Stephen King is receiving more notice these days, not only because of his political commentary but also for numerous upcoming adaptations. From the CBS All Access miniseries of “The Stand” to a big-screen version of “The Tommyknockers,” we’re seeing fresh new takes on the king of horror’s works.
Although many people are sick of reboots, some films and series did not age well with time. Other than Tim Curry’s performance, the 1990 TV miniseries of “It” is questionable (at best), and some films weren’t merely bad but had nothing to do with the material whatsoever.
A quick check shows that almost all previous adaptations have had or will have a remake. If they’re anything like the 2017-2019 It movies, they’ll hopefully be a significant improvement.
I feel this is a grave injustice because these other adaptations deserve a modern take (and effects). While the old movies can still hold up, they’re 20-30 years old, and sometimes it’s nice to have a fresh take.
The following includes four novels I believe deserve a new film or miniseries, as well as one that doesn’t. This list does not include the numerous novellas, short stories, etc., by Stephen King, although I’ll also discuss an idea for those.
One of my favorite books, and an enjoyable movie adaptation, we need more of the car that was “bad to the bone.” King’s tale of a possessed 1958 Plymouth Fury who perverts their owners and kills any threats would be a welcome break from the usual monster franchises.
The 1983 film was pretty good, with a decent cast and impressive effects for its time. Still, I’d love to see what we could do with 21st-century technology, literally bringing the car to life.
While some would be inclined to update the era or car, as they did in 2017’s It, I think this would be the wrong choice. While the setting could be today, the 1950s American cars and their association with the toxic culture of that period would still be relevant today.
Long before Stranger Things, there was Charlie’s tale, a pyrokinetic locked up by a secret agency. King capitalized on the fears of mid-20th century government experiments and the results on the children of participants.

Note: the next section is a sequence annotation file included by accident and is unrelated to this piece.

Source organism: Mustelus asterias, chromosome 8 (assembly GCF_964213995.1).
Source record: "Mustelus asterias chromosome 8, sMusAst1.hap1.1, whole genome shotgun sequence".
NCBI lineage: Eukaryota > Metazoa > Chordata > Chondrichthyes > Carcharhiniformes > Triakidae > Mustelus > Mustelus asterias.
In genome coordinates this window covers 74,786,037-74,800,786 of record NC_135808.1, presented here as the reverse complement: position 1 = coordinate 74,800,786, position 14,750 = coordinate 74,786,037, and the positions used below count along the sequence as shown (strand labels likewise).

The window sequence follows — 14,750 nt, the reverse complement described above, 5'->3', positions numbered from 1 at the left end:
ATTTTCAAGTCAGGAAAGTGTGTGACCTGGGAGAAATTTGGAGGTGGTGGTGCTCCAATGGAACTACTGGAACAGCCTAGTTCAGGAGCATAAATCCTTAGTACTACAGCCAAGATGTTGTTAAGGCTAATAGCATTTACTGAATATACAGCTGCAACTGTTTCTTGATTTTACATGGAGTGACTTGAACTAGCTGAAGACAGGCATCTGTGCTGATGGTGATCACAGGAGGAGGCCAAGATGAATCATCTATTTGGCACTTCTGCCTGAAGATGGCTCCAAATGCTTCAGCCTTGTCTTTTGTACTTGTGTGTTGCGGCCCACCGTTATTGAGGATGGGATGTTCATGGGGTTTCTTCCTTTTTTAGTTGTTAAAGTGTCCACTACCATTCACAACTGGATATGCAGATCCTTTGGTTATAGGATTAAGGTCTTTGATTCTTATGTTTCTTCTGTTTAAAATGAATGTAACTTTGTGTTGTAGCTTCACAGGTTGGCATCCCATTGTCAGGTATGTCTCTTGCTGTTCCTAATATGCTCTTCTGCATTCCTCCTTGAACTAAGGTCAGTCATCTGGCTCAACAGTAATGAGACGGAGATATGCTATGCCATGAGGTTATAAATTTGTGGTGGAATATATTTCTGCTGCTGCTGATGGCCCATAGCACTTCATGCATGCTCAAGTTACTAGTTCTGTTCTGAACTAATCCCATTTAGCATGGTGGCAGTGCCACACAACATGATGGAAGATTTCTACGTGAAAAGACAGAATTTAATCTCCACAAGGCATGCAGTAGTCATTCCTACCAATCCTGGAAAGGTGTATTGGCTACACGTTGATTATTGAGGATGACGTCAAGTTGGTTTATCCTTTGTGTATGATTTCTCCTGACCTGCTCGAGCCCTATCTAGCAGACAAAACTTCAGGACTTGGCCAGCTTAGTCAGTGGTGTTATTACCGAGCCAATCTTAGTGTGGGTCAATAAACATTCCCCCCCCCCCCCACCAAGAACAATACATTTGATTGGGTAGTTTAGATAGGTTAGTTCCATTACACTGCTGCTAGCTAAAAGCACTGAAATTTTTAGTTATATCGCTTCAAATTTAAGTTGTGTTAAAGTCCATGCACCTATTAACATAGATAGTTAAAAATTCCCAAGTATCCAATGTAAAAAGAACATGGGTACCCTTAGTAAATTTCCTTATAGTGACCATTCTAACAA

An updated, diverse cast and a focus on current government atrocities with children would bring the old material into the 21st century. Add in some modern effects, as long as you don’t go all Dark Phoenix, and you have the perfect formula for a pertinent supernatural thriller.
King’s story of a mysterious figure turning a small town into a war zone by appealing to their desires still resonates today. I can’t think of a story more adept at reflecting the rampant individualism, nationalism, and divisiveness of America right now.
Still, an updated version with a better (more loyal) script could be the perfect thing. Especially today, when the Devil himself could (or already did) fool so many people into turning on their neighbors over petty desires.
Another novel that resonates today is Thinner, written under his pseudonym Richard Bachman. King warns of the consequences when a white lawyer uses his wealth and privilege to avoid the negligent murder of a Romani woman.
Like the novel, the original movie is dated in its portrayal of the Roma, even using the G-word. It’s also one of the worst adaptations, with reviews calling it “bland,” “banal,” and focusing too much on the villainous protagonist’s revenge on those he’s already wronged.
An update would need a more accurate representation of Romani culture or even bypass that trope (and replace it with some other magic practitioner). Thinner still resonates, however, with its examples of nepotism, privilege, and affluenza.
I mentioned one movie that should not have a remake, and that is Cujo. This sad tale of a rabid St. Bernard was never good horror, not even in the novel; it’s a depressing tale of a family pet who is lost to a ravaging disease.
Despite the mixed-to-positive reviews, the movie only made the story worse. It focused too much on the trauma of a woman and her child caught in the car, completely ignoring the plight of Cujo himself.
I’m sorry, but making a dog out to be the villain simply because he’s contracted a mostly fatal disease isn’t a good story. It’s borderline speciesism and has no place in modern storytelling.
Before I leave, there are many King stories not mentioned despite receiving no remakes. I couldn’t go into the long list of short stories and novellas, many of which have had horrible adaptations.
That being said, I think a case could be made to turn these shorter stories into an anthology or miniseries. Like the Twilight Zone or Norway’s Bloodride, King’s smaller works would make excellent 30-60 minute standalone tales of terror and suspense.
What do you think? If you have a favorite King adaptation you feel could use an update, which one(s) would you prefer? Let us know in the comments below!